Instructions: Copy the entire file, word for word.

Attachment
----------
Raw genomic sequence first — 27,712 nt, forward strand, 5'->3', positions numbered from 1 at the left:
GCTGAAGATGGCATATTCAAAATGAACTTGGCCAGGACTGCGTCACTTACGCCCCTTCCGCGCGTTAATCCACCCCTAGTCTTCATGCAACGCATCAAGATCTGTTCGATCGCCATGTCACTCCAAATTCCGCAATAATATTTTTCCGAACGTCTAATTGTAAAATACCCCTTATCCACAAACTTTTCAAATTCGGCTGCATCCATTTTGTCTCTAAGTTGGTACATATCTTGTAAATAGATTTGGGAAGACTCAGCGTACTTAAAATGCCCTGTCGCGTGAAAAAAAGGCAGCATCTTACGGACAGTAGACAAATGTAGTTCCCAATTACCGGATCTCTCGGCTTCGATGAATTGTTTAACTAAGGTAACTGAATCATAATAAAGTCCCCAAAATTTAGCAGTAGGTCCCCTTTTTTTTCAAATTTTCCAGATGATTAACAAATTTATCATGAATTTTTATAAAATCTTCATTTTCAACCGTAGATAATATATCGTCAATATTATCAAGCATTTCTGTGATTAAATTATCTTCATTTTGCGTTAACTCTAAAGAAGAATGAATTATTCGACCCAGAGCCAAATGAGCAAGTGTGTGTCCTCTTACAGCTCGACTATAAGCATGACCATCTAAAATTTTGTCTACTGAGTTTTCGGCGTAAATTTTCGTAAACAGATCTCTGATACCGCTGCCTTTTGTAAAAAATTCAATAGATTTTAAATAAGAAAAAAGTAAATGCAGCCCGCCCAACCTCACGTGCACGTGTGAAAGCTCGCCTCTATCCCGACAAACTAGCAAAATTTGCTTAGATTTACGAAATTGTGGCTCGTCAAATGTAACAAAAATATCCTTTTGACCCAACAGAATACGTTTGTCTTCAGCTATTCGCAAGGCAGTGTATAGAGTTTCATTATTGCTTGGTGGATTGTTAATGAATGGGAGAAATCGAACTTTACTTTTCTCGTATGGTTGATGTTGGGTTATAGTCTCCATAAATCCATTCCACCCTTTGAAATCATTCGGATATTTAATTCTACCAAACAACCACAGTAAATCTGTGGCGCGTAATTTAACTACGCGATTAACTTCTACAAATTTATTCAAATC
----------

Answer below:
Raw genomic sequence first — 27,712 nt, forward strand, 5'->3', positions numbered from 1 at the left:
GCTGAAGATGGCATATTCAAAATGAACTTGGCCAGGACTGCGTCACTTACGCCCCTTCCGCGCGTTAATCCACCCCTAGTCTTCATGCAACGCATCAAGATCTGTTCGATCGCCATGTCACTCCAAATTCCGCAATAATATTTTTCCGAACGTCTAATTGTAAAATACCCCTTATCCACAAACTTTTCAAATTCGGCTGCATCCATTTTGTCTCTAAGTTGGTACATATCTTGTAAATAGATTTGGGAAGACTCAGCGTACTTAAAATGCCCTGTCGCGTGAAAAAAAGGCAGCATCTTACGGACAGTAGACAAATGTAGTTCCCAATTACCGGATCTCTCGGCTTCGATGAATTGTTTAACTAAGGTAACTGAATCATAATAAAGTCCCCAAAATTTAGCAGTAGGTCCCCTTTTTTTTCAAATTTTCCAGATGATTAACAAATTTATCATGAATTTTTATAAAATCTTCATTTTCAACCGTAGATAATATATCGTCAATATTATCAAGCATTTCTGTGATTAAATTATCTTCATTTTGCGTTAACTCTAAAGAAGAATGAATTATTCGACCCAGAGCCAAATGAGCAAGTGTGTGTCCTCTTACAGCTCGACTATAAGCATGACCATCTAAAATTTTGTCTACTGAGTTTTCGGCGTAAATTTTCGTAAACAGATCTCTGATACCGCTGCCTTTTGTAAAAAATTCAATAGATTTTAAATAAGAAAAAAGTAAATGCAGCCCGCCCAACCTCACGTGCACGTGTGAAAGCTCGCCTCTATCCCGACAAACTAGCAAAATTTGCTTAGATTTACGAAATTGTGGCTCGTCAAATGTAACAAAAATATCCTTTTGACCCAACAGAATACGTTTGTCTTCAGCTATTCGCAAGGCAGTGTATAGAGTTTCATTATTGCTTGGTGGATTGTTAATGAATGGGAGAAATCGAACTTTACTTTTCTCGTATGGTTGATGTTGGGTTATAGTCTCCATAAATCCATTCCACCCTTTGAAATCATTCGGATATTTAATTCTACCAAACAACCACAGTAAATCTGTGGCGCGTAATTTAACTACGCGATTAACTTCTACAAATTTATTCAAATC